Social Media

By Sara Solmone Free speech is a key aspect of the internet, but it has become increasingly obvious that many online will push that freedom to extremes, leaving website comment sections, Twitter feeds and Facebook groups awash with racist, sexist, homophobic or otherwise unpalatable opinions and vitriolic views, and obscene or shocking images or videos.…

By Nathan Shea The first news that militants had taken to the streets of the Islamic City of Marawi on May 23, 2017, came from Facebook. Pictures of masked men carrying assault rifles and waving the black flag of the Islamic State were swirling across social media well before Philippine and international news channels picked…

By Eviane Leidig A lacuna exists in the study of the radical right whereby researchers focus disproportionately on developments in Europe and North America. Yet, countries such as India, the Philippines, Turkey, and Brazil highlight how the radical right can operate, and indeed flourish, beyond the West. Our failure to incorporate these non-Western case studies poses…

By Kyle Matthews & Nicolai Pogadl In mid-September 2017 the European Union threatened to fine the Big Tech companies if they did not remove terrorist content within one hour of appearing online. The change came because rising tensions are now developing and being played out on social media platforms. Social conflicts that once built up in…

By Elnura Alkanova Since the 2000s, social networks have been widely used both as platform for like-minded users and an instrument for spreading information and ideas. But the rapid dissemination of facts and opinions also results in an uncontrollable stream of information. As a result, we are witnessing an increasing number of posts with negative content…

By Laura Jakli and Paul Gill This blog post summarises the preliminary results of a VOX-Pol supported study that estimates the effects of social media echo chambers on political polarisation. Social Media and Political Polarisation Countless news articles and studies argue that social media exacerbates political polarisation and distorts the political news landscape. The general argument put…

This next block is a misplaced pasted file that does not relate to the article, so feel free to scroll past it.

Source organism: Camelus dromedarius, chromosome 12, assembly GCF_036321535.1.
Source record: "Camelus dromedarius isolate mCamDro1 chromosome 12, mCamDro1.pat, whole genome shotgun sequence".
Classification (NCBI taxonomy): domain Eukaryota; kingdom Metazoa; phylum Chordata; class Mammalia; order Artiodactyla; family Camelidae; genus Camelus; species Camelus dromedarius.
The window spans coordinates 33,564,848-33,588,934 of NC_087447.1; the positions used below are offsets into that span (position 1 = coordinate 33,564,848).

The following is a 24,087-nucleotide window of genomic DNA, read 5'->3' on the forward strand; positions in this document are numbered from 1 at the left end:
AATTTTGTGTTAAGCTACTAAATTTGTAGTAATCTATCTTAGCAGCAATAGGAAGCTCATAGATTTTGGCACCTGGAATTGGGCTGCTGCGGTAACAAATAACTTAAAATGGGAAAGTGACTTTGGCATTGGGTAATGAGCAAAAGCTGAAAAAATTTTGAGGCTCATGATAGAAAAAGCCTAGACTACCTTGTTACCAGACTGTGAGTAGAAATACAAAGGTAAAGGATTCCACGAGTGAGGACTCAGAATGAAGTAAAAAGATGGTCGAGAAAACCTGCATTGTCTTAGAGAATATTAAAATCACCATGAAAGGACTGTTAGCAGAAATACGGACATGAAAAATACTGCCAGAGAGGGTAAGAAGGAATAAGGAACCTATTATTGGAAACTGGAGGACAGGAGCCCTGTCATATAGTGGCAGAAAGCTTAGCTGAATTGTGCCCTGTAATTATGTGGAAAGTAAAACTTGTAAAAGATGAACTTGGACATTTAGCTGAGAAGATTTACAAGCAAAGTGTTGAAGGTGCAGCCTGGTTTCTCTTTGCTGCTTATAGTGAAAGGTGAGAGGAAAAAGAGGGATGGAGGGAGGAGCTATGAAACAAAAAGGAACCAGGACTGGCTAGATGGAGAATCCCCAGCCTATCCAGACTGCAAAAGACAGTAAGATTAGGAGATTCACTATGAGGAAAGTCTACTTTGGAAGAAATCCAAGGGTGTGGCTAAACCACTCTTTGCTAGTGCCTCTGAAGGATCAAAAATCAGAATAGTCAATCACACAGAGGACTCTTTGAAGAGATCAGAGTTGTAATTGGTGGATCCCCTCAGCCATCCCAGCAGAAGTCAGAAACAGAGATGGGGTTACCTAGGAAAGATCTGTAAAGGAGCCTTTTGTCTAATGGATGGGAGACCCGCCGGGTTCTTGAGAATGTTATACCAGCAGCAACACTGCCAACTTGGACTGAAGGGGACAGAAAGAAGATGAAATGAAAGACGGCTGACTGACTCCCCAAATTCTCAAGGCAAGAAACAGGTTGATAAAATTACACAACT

By Stefan Theil Germany’s infamous network enforcement law – which seeks to more heavily regulate social media – came into force at the start of 2018 to almost unanimous criticism. That is unfortunate, because I believe the law is a risk worth taking and can serve as a good starting point for governments considering tougher regulations…

By William Allchorn The 9th of June saw one of the most prominent far-right mobilisations of the year. Assembling in Trafalgar Square, hundreds of demonstrators turned out to protest the arrest and imprisonment of former English Defence League (EDL) leader, Tommy Robinson (real name Stephen Christopher Yaxley Lennon), for contempt of court after he broadcast live…

On 4-7 April, VOX-Pol researchers participated in the International Studies Association (ISA) Annual Convention, in San Francisco, California. The ISA is one of the oldest interdisciplinary associations dedicated to understanding international, transnational and global affairs, with more than seven thousand members worldwide. Whilst topics covered at the conference are wide-ranging, there are always a large number of panels…

Attempts to rein in the internet industry in democratic countries will show who really is in charge. by Judy Dempsey Reposted with permission from Carnegie Europe On January 1, a new German law aimed at reining in social media came into force. Called the Network Enforcement Act, or “NetzDG”, social media companies from Facebook and Twitter, to YouTube, Instagram,…